Under the conventional ownership structure, father goes through the process and acquires a bunch of NFA items. Father passes, and has the items willed to his son. The son would then need to go through the qualification process to become licensed to take ownership of the NFA items. This may also include having to get another tax stamp from the Federal Government for each NFA item. The process could take several months.

    What a NFA trust does is simplify ownership and facilitate transfer when the need arises.
    "A few well placed shots with a .22LR is a lot better than a bunch of solid misses with a .44 mag!" Glock Armorer, NRA Chief RSO, Pistol, Rifle, Shotgun, Muzzleloading Rifle, Muzzleloading Shotgun, and Home Firearm Safety Training Counselor

  8. #7
    Quote Originally Posted by Glock Fan View Post
    NFA items are generally required to be registered to an individual. With a NFA trust, the items are registered to the trust. This way, whoever is on the trust will be legally able to possess and use the registered NFA items. This also simplifies matters when one party on the trust passes, as the trust will continue as long as the trustees are alive and well.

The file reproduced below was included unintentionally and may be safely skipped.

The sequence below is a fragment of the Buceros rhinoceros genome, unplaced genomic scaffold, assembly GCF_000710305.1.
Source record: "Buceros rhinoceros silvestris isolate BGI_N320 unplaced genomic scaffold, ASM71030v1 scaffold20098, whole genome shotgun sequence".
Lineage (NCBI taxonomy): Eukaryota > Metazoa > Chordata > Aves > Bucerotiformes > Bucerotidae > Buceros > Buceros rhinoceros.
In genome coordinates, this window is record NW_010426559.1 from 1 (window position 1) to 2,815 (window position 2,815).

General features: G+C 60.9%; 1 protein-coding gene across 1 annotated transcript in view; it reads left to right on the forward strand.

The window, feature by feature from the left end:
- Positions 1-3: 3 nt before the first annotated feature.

Under the conventional ownership structure, father goes through the process and acquires a bunch of NFA items. Father passes, and has the items willed to his son. The son would then need to go through the qualification process to become licensed to take ownership of the NFA items. This may also include having to get another tax stamp from the Federal Government for each NFA item. The process could take several months.

    What a NFA trust does is simplify ownership and facilitate transfer when the need arises.
    It can also be easier to get NFA equipment. A person has to get the application signed off by the Chief of Police or a designee. That could add a lot of time to your application if your lucky. If you are unlucky to live in a jurisdiction where the police refuse to sign off on the NFA, then you can't get an NFA item. Trusts don't require the local police to sign off on NFA equipment.

  9. #8
    Glock Fan and 442js nailed it right on the head. The NFA Trust makes it easier to acquire and transfer on the death of the trustee.

  10. #9
    Are those listed in the trust cleared thru the BATF? Some issues could come up not sure what. Any special considerations that need to be taken into account?
    The Only Easy Day Was Yesterday

  11. #10
    Quote Originally Posted by Seeya View Post
    Are those listed in the trust cleared thru the BATF? Some issues could come up not sure what. Any special considerations that need to be taken into account?
    You cannot have anyone on the trust that is prohibited from purchasing or owning a weapon. BATF does not approve the trustees.